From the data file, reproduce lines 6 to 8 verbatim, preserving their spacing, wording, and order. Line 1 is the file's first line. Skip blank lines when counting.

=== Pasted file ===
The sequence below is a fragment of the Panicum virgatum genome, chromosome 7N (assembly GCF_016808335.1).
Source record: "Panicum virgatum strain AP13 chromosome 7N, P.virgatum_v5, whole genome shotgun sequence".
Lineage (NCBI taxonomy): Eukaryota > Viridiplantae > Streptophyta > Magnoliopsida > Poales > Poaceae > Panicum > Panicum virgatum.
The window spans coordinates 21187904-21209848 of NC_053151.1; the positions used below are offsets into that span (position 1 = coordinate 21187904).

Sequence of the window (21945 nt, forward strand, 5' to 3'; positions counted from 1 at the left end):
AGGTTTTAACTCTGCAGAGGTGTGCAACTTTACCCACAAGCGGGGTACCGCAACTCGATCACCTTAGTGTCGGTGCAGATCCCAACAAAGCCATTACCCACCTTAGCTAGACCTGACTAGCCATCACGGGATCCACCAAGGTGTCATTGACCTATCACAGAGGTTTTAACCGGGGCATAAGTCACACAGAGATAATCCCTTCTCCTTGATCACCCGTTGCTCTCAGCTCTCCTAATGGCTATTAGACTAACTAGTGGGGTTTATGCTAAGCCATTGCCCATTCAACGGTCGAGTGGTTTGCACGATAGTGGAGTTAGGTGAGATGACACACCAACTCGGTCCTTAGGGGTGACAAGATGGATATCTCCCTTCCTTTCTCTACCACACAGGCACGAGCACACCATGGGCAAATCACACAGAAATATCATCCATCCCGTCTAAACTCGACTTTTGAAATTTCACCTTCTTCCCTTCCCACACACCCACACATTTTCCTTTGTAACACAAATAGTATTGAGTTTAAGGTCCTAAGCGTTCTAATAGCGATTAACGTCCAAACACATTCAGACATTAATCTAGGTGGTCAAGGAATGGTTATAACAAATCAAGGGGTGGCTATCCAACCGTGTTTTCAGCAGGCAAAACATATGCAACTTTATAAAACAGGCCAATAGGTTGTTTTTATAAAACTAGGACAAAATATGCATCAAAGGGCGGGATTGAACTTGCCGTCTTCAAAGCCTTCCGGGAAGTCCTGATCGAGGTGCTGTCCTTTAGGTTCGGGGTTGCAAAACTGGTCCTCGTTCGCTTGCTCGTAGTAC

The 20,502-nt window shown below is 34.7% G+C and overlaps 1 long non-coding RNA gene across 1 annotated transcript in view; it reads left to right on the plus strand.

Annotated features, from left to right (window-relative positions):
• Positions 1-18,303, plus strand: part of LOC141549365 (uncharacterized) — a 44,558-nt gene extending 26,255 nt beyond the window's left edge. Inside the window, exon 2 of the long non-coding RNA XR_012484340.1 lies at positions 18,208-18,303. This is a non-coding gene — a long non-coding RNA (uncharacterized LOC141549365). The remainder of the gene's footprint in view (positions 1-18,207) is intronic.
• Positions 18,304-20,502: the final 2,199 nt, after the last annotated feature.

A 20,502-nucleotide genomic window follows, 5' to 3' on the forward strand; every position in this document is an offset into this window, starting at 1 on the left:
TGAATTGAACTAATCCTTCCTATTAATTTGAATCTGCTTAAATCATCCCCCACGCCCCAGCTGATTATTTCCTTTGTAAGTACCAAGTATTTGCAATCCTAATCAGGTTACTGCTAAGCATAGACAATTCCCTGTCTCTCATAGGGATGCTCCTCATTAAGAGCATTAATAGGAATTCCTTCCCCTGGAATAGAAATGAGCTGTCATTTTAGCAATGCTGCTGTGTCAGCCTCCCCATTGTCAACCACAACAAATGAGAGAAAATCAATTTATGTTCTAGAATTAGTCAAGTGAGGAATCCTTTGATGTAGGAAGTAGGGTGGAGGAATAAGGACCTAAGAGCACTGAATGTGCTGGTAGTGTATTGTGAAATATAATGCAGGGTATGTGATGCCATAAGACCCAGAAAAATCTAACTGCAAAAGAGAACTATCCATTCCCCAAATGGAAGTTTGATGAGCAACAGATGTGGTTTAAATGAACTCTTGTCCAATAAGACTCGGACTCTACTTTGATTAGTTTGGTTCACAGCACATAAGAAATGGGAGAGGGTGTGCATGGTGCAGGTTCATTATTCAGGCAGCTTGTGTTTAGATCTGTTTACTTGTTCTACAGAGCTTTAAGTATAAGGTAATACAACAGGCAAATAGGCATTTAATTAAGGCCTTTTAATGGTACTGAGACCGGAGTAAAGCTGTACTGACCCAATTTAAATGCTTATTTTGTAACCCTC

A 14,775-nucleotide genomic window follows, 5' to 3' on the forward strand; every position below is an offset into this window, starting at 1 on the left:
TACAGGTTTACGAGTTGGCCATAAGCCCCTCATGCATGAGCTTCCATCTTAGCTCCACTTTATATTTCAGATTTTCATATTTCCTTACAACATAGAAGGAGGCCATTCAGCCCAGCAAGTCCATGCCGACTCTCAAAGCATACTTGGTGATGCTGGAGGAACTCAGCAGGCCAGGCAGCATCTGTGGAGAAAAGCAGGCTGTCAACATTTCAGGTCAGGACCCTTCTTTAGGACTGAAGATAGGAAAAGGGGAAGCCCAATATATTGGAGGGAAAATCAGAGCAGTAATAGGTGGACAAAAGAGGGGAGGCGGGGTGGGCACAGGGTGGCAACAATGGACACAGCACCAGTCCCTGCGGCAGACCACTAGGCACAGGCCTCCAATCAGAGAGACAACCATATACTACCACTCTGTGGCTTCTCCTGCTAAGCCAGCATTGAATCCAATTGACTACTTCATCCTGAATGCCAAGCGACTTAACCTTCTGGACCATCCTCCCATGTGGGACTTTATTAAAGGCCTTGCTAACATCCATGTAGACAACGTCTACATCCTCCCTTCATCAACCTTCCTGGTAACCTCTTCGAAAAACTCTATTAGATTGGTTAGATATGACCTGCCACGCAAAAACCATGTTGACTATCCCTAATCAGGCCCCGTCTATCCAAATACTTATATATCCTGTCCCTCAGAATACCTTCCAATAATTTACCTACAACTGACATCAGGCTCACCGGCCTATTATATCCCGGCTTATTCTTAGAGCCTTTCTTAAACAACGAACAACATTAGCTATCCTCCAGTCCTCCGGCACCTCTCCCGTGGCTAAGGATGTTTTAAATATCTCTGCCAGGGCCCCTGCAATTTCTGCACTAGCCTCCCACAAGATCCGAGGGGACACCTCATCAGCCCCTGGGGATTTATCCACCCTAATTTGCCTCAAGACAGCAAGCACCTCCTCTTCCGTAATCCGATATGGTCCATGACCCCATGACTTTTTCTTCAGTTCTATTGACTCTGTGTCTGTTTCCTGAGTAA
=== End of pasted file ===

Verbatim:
AGGTTTTAACTCTGCAGAGGTGTGCAACTTTACCCACAAGCGGGGTACCGCAACTCGATCACCTTAGTGTCGGTGCAGATCCCAACAAAGCCATTACCCACCTTAGCTAGACCTGACTAGCCATCACGGGATCCACCAAGGTGTCATTGACCTATCACAGAGGTTTTAACCGGGGCATAAGTCACACAGAGATAATCCCTTCTCCTTGATCACCCGTTGCTCTCAGCTCTCCTAATGGCTATTAGACTAACTAGTGGGGTTTATGCTAAGCCATTGCCCATTCAACGGTCGAGTGGTTTGCACGATAGTGGAGTTAGGTGAGATGACACACCAACTCGGTCCTTAGGGGTGACAAGATGGATATCTCCCTTCCTTTCTCTACCACACAGGCACGAGCACACCATGGGCAAATCACACAGAAATATCATCCATCCCGTCTAAACTCGACTTTTGAAATTTCACCTTCTTCCCTTCCCACACACCCACACATTTTCCTTTGTAACACAAATAGTATTGAGTTTAAGGTCCTAAGCGTTCTAATAGCGATTAACGTCCAAACACATTCAGACATTAATCTAGGTGGTCAAGGAATGGTTATAACAAATCAAGGGGTGGCTATCCAACCGTGTTTTCAGCAGGCAAAACATATGCAACTTTATAAAACAGGCCAATAGGTTGTTTTTATAAAACTAGGACAAAATATGCATCAAAGGGCGGGATTGAACTTGCCGTCTTCAAAGCCTTCCGGGAAGTCCTGATCGAGGTGCTGTCCTTTAGGTTCGGGGTTGCAAAACTGGTCCTCGTTCGCTTGCTCGTAGTAC

The 20,502-nt window shown below is 34.7% G+C and overlaps 1 long non-coding RNA gene across 1 annotated transcript in view; it reads left to right on the plus strand.

Annotated features, from left to right (window-relative positions):